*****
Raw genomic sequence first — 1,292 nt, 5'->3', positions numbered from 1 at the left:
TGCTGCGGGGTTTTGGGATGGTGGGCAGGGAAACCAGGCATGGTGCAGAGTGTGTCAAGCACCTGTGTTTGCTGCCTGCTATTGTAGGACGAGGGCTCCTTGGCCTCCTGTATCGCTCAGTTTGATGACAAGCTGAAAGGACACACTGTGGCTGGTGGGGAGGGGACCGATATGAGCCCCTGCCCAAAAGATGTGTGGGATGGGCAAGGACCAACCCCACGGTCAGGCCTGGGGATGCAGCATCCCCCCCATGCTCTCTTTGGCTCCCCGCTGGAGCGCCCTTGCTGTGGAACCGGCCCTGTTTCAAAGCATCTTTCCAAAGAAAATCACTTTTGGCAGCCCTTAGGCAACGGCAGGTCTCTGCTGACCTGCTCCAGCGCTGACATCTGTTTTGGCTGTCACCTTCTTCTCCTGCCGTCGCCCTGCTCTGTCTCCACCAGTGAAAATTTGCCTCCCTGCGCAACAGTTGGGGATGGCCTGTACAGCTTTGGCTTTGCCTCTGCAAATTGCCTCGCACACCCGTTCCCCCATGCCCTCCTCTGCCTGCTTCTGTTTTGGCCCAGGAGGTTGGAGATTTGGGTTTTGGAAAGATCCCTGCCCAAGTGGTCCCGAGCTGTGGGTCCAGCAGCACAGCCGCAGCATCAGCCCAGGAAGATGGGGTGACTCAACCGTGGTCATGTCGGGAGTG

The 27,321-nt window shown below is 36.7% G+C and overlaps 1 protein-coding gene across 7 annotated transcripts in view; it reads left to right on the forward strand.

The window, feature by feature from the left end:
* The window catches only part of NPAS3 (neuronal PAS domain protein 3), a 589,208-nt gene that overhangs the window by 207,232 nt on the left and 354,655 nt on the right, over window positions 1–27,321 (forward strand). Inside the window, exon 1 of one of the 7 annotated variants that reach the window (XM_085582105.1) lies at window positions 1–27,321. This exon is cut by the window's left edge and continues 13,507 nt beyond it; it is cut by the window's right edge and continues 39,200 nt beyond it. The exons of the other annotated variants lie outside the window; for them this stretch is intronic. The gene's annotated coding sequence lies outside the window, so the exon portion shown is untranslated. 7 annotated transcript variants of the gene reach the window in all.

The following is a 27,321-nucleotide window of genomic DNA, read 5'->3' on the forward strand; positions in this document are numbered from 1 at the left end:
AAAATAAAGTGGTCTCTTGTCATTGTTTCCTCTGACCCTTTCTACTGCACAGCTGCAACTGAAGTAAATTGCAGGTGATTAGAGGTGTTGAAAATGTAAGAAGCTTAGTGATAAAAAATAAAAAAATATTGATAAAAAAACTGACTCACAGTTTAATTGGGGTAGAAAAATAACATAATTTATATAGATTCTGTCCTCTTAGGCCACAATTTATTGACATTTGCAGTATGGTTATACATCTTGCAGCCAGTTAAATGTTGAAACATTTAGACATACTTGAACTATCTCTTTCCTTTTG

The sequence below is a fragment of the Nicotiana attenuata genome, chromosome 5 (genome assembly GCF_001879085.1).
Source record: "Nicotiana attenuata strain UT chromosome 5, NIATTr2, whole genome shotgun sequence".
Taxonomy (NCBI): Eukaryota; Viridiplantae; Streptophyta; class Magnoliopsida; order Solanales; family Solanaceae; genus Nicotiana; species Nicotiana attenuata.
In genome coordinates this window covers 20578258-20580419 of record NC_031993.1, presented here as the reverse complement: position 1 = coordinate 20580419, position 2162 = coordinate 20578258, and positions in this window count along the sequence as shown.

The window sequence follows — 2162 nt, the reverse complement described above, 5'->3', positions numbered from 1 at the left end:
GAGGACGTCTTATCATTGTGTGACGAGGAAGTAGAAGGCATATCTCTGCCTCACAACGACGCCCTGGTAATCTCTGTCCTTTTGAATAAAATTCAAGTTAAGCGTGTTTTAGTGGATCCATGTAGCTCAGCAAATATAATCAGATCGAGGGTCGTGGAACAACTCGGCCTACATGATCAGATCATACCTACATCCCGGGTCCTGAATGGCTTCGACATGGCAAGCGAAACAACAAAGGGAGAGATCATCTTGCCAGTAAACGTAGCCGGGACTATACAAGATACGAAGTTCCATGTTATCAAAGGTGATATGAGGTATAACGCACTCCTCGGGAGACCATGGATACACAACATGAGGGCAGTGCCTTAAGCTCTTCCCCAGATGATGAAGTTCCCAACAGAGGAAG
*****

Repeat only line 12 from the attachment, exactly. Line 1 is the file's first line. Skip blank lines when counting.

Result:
The window sequence follows — 2162 nt, the reverse complement described above, 5'->3', positions numbered from 1 at the left end: